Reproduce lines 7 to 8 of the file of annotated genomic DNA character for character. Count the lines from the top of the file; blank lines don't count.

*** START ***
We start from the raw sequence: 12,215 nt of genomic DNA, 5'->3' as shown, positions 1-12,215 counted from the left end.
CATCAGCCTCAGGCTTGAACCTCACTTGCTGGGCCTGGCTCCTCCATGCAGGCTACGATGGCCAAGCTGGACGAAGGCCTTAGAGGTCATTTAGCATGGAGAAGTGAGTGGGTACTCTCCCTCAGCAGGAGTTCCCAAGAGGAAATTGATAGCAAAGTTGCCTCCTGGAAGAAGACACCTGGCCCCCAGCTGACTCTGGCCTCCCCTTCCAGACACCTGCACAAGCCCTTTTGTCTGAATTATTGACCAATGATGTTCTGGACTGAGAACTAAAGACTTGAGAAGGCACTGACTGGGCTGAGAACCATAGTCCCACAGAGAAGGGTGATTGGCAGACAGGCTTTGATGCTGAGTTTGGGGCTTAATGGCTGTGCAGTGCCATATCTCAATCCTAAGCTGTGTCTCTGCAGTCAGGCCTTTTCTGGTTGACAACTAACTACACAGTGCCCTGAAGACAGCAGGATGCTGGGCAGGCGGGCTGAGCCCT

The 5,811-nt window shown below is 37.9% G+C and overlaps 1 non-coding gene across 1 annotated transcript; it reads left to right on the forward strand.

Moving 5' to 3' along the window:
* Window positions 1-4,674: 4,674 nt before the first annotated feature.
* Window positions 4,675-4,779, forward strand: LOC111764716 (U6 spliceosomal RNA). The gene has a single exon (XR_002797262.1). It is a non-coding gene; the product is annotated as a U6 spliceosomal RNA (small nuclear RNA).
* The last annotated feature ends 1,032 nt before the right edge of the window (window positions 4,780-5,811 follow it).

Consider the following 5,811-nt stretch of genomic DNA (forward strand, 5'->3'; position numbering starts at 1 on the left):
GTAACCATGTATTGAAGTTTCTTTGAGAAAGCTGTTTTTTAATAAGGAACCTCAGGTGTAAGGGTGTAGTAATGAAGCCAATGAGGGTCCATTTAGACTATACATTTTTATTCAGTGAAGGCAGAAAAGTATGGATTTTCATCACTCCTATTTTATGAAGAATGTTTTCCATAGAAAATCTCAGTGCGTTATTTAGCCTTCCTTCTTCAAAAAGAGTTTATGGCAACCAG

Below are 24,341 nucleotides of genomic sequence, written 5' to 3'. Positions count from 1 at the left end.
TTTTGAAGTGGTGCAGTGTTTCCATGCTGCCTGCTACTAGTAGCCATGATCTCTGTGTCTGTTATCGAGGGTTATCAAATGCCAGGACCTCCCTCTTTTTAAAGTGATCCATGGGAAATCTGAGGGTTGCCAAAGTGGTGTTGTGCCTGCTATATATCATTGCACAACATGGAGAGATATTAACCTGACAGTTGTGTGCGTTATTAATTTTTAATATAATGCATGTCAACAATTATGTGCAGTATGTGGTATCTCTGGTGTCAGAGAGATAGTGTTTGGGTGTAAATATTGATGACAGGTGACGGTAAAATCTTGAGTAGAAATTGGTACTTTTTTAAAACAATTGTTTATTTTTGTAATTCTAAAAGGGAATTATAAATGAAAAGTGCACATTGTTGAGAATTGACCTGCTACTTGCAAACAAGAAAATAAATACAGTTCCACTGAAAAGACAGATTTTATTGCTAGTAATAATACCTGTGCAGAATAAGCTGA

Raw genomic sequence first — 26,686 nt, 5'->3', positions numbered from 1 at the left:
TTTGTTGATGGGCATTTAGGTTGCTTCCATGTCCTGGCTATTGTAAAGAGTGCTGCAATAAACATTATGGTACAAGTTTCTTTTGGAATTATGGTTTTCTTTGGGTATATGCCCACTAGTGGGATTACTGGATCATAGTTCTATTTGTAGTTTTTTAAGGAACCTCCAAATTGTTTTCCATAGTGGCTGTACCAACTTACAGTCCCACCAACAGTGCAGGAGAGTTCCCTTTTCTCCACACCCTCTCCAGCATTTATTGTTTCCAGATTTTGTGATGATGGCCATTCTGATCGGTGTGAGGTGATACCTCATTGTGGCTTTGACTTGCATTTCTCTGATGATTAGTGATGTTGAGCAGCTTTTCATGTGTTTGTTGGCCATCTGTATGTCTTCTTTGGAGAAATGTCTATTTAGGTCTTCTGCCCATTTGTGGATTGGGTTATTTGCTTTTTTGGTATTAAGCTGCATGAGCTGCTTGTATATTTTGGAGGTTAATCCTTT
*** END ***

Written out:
* The last annotated feature ends 1,032 nt before the right edge of the window (window positions 4,780-5,811 follow it).

Consider the following 5,811-nt stretch of genomic DNA (forward strand, 5'->3'; position numbering starts at 1 on the left):